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Friday, March 30, 2012



Thursday, March 29, 2012

Another stopover

Another interesting stopover comes to an end. This time it will be remembered for all the wrong reasons.

I never liked stepping ashore but this time I did and what followed should keep me away from land for a while.

We arrived on Saturday after scudding along the coast at 9 knots on an A3. On Monday the right tire of the car punctured on Kundanoor bridge. On Tuesday it was the the turn of the left tire. By Wednesday it was time to change both punctured tires and on Thursday I got a parking ticket. The only amusing part of the entire affair was that when I walked into the police station to pay the fine, I received salutes and apologies! I dont know what Friday and Saturday have in store.

One of these days I had a sailor visit me demanding that I take him out sailing and that it would make him "indebted". Coming from someone who had already logged 8000 miles on this boat, I was surprised.

The stopover was well spent. The boat has gotten a thorough lookover. Chiefly  the INMARSAT has been restored to S1A1 shape thanks to some quick help from the naval ship repair yard and the wind vane autopilot has gotten a quick calibration.

Most importantly, we have our team Tees in hand and that should make us all uniformly handsome. The logo has come out better than expected and I did not miss the loud "wows" of the crew when they wore it the first time.

As of now its two more days to pass on shore. The next voyage presents a particularly difficult sailing condition. Predicted winds are nowhere more than ten knots at best. Opposing currents make the news bleaker. It is going to be a test of my lightwind sailing skills and the very conservative 120 miles a day I had planned the voyage with will be difficult to achieve. Throw in the equatorial heat, traffic around Dondra head and a green crew, we seem to be in for another interesting voyage.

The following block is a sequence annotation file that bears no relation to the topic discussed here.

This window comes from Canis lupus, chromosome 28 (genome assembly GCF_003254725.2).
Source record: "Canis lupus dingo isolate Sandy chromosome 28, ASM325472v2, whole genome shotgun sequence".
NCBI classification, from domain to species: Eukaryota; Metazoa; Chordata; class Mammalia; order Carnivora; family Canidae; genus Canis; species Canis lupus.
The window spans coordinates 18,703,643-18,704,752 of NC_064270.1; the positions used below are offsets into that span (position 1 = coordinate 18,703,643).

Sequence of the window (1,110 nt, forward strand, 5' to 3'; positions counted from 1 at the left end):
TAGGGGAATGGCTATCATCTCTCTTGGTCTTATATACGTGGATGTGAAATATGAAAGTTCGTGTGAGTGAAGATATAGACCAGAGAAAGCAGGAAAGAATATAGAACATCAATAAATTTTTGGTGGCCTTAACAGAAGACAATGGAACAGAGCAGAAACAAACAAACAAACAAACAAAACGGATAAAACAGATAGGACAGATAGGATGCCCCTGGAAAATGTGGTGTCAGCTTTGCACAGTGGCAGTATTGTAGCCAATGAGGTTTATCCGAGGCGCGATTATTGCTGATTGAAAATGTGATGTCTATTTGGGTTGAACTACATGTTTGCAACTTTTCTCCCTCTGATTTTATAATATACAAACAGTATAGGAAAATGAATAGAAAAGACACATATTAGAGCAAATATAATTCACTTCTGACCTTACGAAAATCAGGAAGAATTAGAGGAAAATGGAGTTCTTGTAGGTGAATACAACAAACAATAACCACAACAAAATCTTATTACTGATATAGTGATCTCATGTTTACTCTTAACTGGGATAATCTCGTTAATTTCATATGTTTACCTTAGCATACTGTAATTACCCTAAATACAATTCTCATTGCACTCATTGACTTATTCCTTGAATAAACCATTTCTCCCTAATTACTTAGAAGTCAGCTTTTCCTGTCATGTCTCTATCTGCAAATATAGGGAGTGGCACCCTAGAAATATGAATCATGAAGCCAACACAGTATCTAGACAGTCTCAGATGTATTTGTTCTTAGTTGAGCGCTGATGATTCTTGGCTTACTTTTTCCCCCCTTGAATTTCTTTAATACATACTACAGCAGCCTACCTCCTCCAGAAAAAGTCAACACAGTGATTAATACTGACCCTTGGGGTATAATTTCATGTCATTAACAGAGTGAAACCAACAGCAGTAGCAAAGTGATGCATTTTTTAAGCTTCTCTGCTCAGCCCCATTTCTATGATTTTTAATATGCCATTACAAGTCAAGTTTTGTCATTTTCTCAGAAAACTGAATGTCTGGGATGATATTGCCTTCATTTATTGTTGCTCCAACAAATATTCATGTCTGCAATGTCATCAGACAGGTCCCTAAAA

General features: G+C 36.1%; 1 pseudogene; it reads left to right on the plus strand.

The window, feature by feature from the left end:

Saturday, March 24, 2012

A Swift Passage

<p>At about ten in the morning of the 23rd we cast off from our spot under Mt Dilli. The crew was in by half past nine and all that stopped us from sailing out was the approval to sail which too came at the appointed hour.</p>
<p>About half an hour after leaving our berth I decided to check on the engine and realised that the leak at the flange of the sea water cooling pump had worsened warranting me to shut off the engine in almost nil winds to affect repairs. I used a sealant that would do the job in a couple of hours. In the meantime rather than drift aimlessly I decided to train the crew in rigging and handling the gennekar. </p>
<p>It turned out to be a wise decision. Not only did the crew put the gennekar up for the first time, the boat also picked up some unexpected speed. Soon sea breeze picked up and we forgot all about the engine. By noon we were pacing south easterly towards our destination at nothing less than eight knots. The crew too enjoyed the feel of speed and silence of a trailing propeller.</p>
<p>It had been an interesting stopover at INA. While I had planned the the stop with the aim of giving exposure to cadets by taking them out sailing the ground reality that I faced when i reached had been quite different.</p>